Photos: KTM North America
Peter Gorbach is KTM’s head of engine development and the mastermind behind the 1,290cc V-twin, an evolution of the 1,190cc RC8 engine that makes the Super Duke R one of the most extreme naked bikes ever manufactured. He talks about the most difficult element of the engine’s development and how it differs from conventional design.
What was the most difficult part of developing the 1290 Super Duke R engine?
“The most difficult was development of the piston. To make the bore and stroke greater but to keep the weight the same…well, we knew that it would be difficult. We managed it by giving a lot of respect to the basic design. The piston pin is now 20mm in diameter, which is two millimeters smaller than that found in the engine of the previous 990 Super Duke R. Furthermore the stiffness of the piston has been optimized by finite element analysis. We just had to slightly adjust the micrograph profile and modify the rings to get oil consumption on the safe side and then the piston worked. The piston profile is not cylindrical because the piston thermally expands when in use, mostly at the top. Therefore, the piston shape tapers from the bottom to the top. Also the diameter of the piston is not exactly rounded but slightly oval. The profile is optimized, so that it precisely fits the cylinder under maximum working pressure. The degree of the oval shape varies in the range of 40 to 50 microns. As the very first sample component arrived we could see that the structure was perfect and that was a very rewarding moment for us.”
What is the coating on the sides of the pistons?
“This is a Grafal coating, which is designed for the running-in phase and is also important for extended engine life. Grafal is a product of German piston manufacturer ‘Mahle’ and is applied by a screen-printing method. Thus from the first moment piston friction is reduced and resembles that of an already run-in component.”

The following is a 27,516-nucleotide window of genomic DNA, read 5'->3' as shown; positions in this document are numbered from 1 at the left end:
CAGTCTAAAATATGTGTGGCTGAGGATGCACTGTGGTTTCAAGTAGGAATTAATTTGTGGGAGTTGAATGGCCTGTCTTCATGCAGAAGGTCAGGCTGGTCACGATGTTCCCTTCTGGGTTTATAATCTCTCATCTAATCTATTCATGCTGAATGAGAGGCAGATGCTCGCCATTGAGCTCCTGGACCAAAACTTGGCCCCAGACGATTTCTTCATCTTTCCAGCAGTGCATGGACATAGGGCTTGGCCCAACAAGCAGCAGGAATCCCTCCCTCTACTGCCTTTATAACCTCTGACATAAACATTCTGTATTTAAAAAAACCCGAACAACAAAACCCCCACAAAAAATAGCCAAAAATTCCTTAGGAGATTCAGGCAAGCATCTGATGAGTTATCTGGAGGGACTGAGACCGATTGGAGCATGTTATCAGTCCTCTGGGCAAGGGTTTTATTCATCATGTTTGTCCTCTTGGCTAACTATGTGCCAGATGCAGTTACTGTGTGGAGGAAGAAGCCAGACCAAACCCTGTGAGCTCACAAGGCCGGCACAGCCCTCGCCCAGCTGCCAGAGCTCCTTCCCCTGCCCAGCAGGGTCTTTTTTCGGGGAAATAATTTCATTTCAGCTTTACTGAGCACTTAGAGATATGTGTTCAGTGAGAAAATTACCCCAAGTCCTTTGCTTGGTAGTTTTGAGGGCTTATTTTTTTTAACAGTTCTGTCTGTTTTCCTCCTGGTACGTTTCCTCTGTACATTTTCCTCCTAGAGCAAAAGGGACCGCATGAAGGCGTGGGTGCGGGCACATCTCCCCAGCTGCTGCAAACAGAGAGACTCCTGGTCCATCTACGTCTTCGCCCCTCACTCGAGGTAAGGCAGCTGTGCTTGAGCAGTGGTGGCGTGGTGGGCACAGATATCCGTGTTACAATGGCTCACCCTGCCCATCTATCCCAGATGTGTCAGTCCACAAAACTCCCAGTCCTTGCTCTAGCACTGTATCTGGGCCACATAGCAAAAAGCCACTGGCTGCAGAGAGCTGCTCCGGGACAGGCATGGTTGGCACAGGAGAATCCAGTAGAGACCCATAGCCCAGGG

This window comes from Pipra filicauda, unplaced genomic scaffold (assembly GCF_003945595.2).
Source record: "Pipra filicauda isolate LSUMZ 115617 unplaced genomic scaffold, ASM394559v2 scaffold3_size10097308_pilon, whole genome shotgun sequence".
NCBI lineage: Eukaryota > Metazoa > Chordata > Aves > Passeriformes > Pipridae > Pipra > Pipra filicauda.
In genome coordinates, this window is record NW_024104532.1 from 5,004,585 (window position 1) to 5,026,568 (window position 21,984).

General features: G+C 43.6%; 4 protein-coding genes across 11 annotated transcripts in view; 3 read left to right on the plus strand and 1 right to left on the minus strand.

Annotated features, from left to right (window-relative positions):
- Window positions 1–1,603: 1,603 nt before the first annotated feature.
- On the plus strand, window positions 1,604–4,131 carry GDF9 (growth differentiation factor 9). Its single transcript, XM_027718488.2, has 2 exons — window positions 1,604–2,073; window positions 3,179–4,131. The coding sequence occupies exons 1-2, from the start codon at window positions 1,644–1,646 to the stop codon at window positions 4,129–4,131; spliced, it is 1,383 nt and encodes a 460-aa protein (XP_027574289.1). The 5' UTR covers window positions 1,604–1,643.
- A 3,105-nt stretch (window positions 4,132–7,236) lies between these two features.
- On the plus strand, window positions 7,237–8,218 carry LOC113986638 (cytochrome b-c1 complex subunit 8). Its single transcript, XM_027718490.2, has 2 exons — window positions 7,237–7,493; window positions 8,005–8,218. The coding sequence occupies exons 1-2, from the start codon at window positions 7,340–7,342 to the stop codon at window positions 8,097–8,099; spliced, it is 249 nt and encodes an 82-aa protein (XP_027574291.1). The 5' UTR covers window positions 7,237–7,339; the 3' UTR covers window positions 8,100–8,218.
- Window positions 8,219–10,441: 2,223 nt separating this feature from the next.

Are there big differences in the valvetrain compared to the RC8 engine?
“The camshaft is different. The valve diameters are the same. We have steel valves in the 1290 Super Duke R, not titanium because the engine speed is lower. The camshaft also has a different cam profile, which has been specifically optimized for this engine.”
Bench tests for verifying durability are common in the business and the specific numbers can be very impressive. How does KTM fare?
“Firstly riding as a customer would mean that it would take too long. You’d almost have to allow the engine to run forever idling or under partial load to simulate city riding, which is virtually irrelevant to the structure of the engine. These areas are checked during our in-house endurance runs on the road. When it comes to durability, in order to save time, dynamic cycles are made on the dyno where predominantly high speeds are made and recorded in order to examine whether such states will lead to possible damage. We do this whole process over 150 hours. The consumption on the test bed is around 30 liters of petrol per hour because the engine is pushed at full throttle almost all the time. So, as you can imagine, the load imposed is very high but this is something an engine must endure.”
What is the biggest challenge for an engine developer these days?
“Our v-twin engine increased in size practically everywhere. Bore, stroke, even butterfly valves and inlet channels; which doesn’t make it easier to achieve good results in the partial load range. At the same time bikes must get quieter. Overall, everything becomes more difficult because also exhaust gas legislation is getting more restrictive. The art of the process is to actually augment very good driveability. Therefore you have to test a lot and there are many parameters you can play with: timing, compression, combustion chamber, inlet duct, throttle, air box, exhaust, exhaust port. All must harmonize and at the end you have 180bhp, but when accelerating from low revs the engine should stay smooth and controllable. This is only possible if every detail has been optimized to the last millimeter, the electronic system responds well, and features such as ride-by-wire are fully taken into account. Everything has to fit together perfectly and this is exactly what we have done with the 1290 Super Duke R.”
(Editor’s note: Watch for a new episode of On Two Wheels featuring the 2014 KTM 1290 Super Duke R with quarter-mile testing, dyno runs and canyon ride footage. Subscribe to the Motorcyclist Channel on You Tube for video upload notifications. In the meantime, revisit our First Ride review by Editor At Large Aaron Frank here on motorcyclistonline.com.)